Across the U.S., there are infinite employment opportunities available from one person to the next. Of course, the opportunities become more and more limited according to the employees’ education and skills. The higher the education, the higher number of opportunities
presented to them; the lower the education, the lower number of possible job positions available to them. When comparing upper middle-class employments and lower-class employments, the differences are significant and symbolic of the existing hierarchies in the U.S., despite popular belief.
In Barbara Ehrenreich’s memoir, Nickel and Dimed: On (Not) Getting By in America, the social constructs of the working class in the U.S. are revealed by the author, Ehrenreich herself, returning to her grass roots and becoming a member of the working class in 1998. A journalist, Ehrenreich became accustomed to an arguably affluent lifestyle, but was interested in pursuing the realities of minimum wage workers and their inability to provide for themselves and their families. Through out the course of her experiment, she acquired five traditional low wage positions; a waitress, hotel maid, house cleaner, nursing-home aide, and Wal-Mart Associate. In each position, Ehrenreich discovered not only the difficulties the workers had to face at the job, but also the ones th...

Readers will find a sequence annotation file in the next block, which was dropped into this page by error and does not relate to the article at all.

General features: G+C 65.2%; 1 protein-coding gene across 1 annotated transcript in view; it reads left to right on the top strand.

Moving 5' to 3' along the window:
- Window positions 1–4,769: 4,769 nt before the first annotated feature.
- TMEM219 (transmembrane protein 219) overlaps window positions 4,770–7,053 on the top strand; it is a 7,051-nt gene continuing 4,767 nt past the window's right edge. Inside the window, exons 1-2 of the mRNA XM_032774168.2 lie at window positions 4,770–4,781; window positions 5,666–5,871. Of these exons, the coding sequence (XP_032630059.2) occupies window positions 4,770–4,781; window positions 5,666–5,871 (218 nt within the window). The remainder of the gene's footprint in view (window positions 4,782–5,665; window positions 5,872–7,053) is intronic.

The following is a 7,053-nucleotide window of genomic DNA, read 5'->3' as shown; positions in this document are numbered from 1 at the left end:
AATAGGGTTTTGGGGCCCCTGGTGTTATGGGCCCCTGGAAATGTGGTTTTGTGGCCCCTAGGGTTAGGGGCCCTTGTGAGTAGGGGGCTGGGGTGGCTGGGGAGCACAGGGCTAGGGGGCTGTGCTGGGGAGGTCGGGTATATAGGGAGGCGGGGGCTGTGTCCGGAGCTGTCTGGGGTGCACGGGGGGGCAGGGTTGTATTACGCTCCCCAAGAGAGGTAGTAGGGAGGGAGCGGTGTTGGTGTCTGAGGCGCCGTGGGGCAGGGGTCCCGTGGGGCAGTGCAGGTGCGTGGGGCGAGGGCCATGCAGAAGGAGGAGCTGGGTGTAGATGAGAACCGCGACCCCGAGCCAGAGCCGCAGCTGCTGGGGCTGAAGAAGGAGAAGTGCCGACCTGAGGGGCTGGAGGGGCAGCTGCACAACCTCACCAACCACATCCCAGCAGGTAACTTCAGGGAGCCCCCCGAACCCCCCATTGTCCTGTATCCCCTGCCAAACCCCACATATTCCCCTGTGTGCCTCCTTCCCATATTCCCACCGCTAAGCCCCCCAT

... middle of paper ...
...g to put herself on the line.
Although Ehrenreich attempted to immerse herself in the daily life of someone who has a low-income job, she was as successful as someone in her position could be. At the end of the day, she does have her heavily educated background to guide her through employment opportunities; she has her healthy as a distinct factor in the opportunities available to her; her race plays an important role in determining which job options she can receive. Despite that,
Ehrenreich was successful in educating her readers in the actualities of people who live off of love-income jobs and her message came across in numerous ways. From her ability to be personal about her experiences, bringing up a conversation of discrimination, and exhibiting her leadership role; all were used to execute her overall meaning of her memoir: the truth behind low-income workers.
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